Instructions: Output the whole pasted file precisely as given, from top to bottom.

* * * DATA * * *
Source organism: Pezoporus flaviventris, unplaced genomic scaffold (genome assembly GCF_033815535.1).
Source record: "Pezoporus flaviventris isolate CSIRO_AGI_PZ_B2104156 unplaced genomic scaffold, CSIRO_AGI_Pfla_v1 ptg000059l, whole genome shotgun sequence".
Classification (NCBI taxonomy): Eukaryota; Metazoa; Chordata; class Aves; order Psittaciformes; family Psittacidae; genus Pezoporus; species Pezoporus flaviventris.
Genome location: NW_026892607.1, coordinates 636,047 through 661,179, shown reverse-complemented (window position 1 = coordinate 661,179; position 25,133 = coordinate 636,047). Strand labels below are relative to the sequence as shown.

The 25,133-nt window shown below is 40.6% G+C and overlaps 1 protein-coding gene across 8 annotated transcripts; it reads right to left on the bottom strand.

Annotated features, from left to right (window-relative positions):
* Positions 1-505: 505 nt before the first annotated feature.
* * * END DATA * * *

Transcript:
Source organism: Pezoporus flaviventris, unplaced genomic scaffold (genome assembly GCF_033815535.1).
Source record: "Pezoporus flaviventris isolate CSIRO_AGI_PZ_B2104156 unplaced genomic scaffold, CSIRO_AGI_Pfla_v1 ptg000059l, whole genome shotgun sequence".
Classification (NCBI taxonomy): Eukaryota; Metazoa; Chordata; class Aves; order Psittaciformes; family Psittacidae; genus Pezoporus; species Pezoporus flaviventris.
Genome location: NW_026892607.1, coordinates 636,047 through 661,179, shown reverse-complemented (window position 1 = coordinate 661,179; position 25,133 = coordinate 636,047). Strand labels below are relative to the sequence as shown.

The 25,133-nt window shown below is 40.6% G+C and overlaps 1 protein-coding gene across 8 annotated transcripts; it reads right to left on the bottom strand.

Annotated features, from left to right (window-relative positions):
* Positions 1-505: 505 nt before the first annotated feature.